Housing minister Brandon Lewis today welcomed figures that showed that England was building very slightly more than half the new homes it actually needs if we’re not all going to end up living in tents.
The latest government figures show that housebuilding starts in 2014 numbered 137,010.
This was 10 per cent higher than the previous year, the highest annual total since 2007, and still only about 54 per cent of the 250,000 homes that housing charity Shelter thinks we actually need to be building every year to get out of this mess. This graph shows the rolling 12-month totals for starts and completions since 2001:
Taking credit for this obvious example of the statistical phenomenon known as “reversion to the mean”, Lewis said: “We inherited a broken housing market in which builders couldn’t build, lenders wouldn’t lend and buyers couldn’t buy…. Today’s figures show we’re on track and turning this around.”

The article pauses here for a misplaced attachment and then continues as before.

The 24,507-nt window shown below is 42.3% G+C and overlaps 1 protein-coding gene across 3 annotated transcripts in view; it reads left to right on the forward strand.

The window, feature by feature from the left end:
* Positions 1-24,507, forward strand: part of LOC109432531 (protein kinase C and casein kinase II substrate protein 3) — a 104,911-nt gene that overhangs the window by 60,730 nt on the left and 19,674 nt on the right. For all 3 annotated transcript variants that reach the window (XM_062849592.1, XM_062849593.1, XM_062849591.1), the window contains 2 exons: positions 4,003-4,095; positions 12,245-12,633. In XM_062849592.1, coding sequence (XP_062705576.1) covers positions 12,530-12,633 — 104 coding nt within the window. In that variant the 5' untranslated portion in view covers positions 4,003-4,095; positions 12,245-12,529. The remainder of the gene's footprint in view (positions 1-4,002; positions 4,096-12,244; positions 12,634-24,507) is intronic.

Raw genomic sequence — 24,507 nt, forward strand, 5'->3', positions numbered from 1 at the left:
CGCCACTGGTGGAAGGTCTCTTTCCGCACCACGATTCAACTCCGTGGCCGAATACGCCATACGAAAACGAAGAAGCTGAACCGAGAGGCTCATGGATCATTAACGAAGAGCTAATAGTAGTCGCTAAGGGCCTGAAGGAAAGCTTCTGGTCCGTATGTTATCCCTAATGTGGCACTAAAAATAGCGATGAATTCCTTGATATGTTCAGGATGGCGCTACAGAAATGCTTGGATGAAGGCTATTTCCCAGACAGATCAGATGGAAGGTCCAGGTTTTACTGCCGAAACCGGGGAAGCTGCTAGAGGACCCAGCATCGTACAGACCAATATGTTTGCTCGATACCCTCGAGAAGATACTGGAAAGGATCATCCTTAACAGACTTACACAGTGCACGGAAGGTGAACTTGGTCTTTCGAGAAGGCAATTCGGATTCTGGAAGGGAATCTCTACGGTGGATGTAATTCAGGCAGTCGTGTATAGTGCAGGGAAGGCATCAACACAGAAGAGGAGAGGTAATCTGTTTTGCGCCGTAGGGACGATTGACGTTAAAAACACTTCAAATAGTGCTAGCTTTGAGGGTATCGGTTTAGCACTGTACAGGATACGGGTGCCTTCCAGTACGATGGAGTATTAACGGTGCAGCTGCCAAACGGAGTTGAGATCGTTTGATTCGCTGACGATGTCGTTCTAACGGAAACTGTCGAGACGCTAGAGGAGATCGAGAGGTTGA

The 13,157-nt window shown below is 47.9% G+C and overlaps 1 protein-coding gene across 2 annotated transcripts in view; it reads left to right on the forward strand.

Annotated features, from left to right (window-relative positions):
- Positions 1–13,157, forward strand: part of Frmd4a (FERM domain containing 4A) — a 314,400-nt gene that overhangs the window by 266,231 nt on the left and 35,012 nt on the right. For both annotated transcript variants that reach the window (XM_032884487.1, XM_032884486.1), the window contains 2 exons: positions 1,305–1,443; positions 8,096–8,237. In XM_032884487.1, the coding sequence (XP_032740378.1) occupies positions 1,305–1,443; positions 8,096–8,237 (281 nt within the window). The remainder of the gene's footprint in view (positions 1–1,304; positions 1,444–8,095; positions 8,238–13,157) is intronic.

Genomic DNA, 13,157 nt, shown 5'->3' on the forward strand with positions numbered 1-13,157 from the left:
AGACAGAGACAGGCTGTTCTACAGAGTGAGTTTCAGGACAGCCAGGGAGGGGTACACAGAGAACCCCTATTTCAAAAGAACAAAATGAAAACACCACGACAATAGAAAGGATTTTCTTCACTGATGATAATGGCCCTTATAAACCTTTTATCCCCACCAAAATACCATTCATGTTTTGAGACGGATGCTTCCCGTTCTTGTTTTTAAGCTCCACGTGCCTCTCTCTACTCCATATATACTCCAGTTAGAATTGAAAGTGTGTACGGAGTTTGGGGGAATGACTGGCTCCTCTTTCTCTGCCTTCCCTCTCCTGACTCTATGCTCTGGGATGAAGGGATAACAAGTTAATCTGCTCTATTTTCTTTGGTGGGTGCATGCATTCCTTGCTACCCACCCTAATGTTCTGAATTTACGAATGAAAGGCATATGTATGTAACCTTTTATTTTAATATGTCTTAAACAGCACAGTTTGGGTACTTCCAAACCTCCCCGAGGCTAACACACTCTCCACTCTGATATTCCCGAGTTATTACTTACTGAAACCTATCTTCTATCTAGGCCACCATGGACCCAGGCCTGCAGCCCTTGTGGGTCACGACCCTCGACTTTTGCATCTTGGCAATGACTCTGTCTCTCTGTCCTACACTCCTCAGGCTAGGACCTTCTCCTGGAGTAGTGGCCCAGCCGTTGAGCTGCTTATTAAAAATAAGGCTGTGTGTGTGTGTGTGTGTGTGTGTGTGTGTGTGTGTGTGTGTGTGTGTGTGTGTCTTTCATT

With mind-numbing inevitability, Lewis went on to include the phrase “long-term economic plan”.
The government also patted itself on the back for the success of the Help-to-Buy programme of subsidised debt for first time buyers, which has helped 77,000 households to become homeowners, “with developers building more as a direct result”.
The section of the government statement which provides any actual evidence for this claim unfortunately seems to have gone missing from the document.
In all, 700,000 new homes have been completed since the end of 2009, averaging out at approximately 140,000 a year. This means that, since six months before the coalition took office, England has built roughly 550,000 fewer homes than it actually needs to keep pace with demand.
At time of going to press, Britain’s 9m private renters were said to be feeling very depressed.
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